Centaur Tamed by Bacchus Grand Tour Bronze Sculpture
Our wonderful Grand Tour casting of the Centaur Tamed by Bacchus dates from the 19th century and measures 28.5 by 19 by 9 inches. There is rubbing wear to the patina, scratches, nicks and surface dirt, with cracks and joints visible in our closeups. Apparently unsigned. The quality of the model, casting and finishing is very high. It is one of the oldest and finest Grand Tour bronzes we have offered for sale in our 20 years in business.
This work from antiquity is also known as Cupid and Centaur, Centaur in Love and Centaur Nessus led by Love, with the infant figure sometimes depicted with Cupid's wings. (See F. Haskell and N. Penny, Taste and the Antique - The Lure of Classical Sculpture 1500-1900, New Haven and London, 1981, p. 179, no. 21.)
As seen here, the centaur is depicted with his hands bound behind his back, ridden by the infant. The iconography of the group has remained open to interpretation across the ages. It has either been regarded as the infant (Bacchus or Cupid) leading the bound centaur by the hair, or pacifying him with a symbolic touching of the head. Visconti suggests (Haskell and Penny, loc. cit. ) that due to the grapes and vines in the hair the infant must be Bacchus, who is often seen accompanying centaurs.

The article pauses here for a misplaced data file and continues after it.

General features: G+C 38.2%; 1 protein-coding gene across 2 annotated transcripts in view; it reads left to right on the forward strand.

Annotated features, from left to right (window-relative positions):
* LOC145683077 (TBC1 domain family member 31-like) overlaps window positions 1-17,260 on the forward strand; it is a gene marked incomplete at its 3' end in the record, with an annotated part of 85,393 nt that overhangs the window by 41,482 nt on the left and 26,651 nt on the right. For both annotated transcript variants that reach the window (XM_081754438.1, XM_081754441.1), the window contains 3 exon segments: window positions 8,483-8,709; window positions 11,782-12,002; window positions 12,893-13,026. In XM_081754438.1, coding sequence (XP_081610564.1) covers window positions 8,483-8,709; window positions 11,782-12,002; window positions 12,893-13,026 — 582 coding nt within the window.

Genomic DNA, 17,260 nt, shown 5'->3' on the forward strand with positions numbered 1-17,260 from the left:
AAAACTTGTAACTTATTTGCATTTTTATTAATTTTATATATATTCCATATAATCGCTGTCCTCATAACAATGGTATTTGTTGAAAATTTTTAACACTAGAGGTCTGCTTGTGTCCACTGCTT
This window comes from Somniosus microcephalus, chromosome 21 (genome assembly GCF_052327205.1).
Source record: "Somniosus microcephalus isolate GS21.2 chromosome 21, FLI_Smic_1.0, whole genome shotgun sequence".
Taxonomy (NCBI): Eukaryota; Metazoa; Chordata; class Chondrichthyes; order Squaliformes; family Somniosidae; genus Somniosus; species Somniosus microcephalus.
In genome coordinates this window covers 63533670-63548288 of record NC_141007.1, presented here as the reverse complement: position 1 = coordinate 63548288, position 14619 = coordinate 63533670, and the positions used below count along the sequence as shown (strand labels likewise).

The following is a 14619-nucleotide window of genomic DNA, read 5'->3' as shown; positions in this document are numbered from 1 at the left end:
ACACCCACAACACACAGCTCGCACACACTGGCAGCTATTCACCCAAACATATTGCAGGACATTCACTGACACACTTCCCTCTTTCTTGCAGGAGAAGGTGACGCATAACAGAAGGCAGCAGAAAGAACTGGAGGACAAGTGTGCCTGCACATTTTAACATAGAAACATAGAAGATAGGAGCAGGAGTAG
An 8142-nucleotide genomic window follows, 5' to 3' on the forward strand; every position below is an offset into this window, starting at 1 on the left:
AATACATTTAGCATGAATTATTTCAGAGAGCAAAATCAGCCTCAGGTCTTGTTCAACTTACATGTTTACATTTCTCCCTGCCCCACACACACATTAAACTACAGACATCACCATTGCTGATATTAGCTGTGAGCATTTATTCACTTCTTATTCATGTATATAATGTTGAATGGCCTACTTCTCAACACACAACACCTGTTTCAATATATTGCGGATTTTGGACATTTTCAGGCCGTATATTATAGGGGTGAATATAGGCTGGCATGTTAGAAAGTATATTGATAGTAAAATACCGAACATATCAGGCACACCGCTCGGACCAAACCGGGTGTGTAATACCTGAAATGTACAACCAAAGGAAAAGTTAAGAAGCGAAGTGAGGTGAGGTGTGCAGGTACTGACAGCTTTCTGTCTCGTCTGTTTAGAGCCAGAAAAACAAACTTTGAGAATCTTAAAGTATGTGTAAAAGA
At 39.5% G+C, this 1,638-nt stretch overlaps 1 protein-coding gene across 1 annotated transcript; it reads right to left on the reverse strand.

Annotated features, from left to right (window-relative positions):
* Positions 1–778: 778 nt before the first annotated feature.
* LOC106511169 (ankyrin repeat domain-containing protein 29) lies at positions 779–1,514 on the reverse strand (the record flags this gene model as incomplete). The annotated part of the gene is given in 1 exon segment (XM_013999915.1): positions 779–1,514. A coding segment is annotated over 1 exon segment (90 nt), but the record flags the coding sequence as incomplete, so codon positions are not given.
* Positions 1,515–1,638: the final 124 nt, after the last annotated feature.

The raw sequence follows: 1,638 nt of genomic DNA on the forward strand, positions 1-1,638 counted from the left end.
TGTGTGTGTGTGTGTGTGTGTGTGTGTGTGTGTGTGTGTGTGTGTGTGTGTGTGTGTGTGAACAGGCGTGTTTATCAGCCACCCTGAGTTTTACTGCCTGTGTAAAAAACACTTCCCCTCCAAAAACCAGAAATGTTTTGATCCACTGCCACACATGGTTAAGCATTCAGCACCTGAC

According to Christie's, the composition of this group is extremely close to that of the elder of the two Furietti centaurs discovered in 1736 and housed in the Musei Capitolini, Rome. Subsequent small-scale bronze versions of the centaurs were produced from the mid-18th century onwards, demonstrating the taste in decorative works of art and the revived interest in Antiquity. The Cupid and Centaur group, however, was discovered over a century earlier - circa 1600 - and, compared to the Furietti centaurs, was held in higher esteem for the quality of its carving and its iconography which showed the irrevocable strength of love over more base human emotions.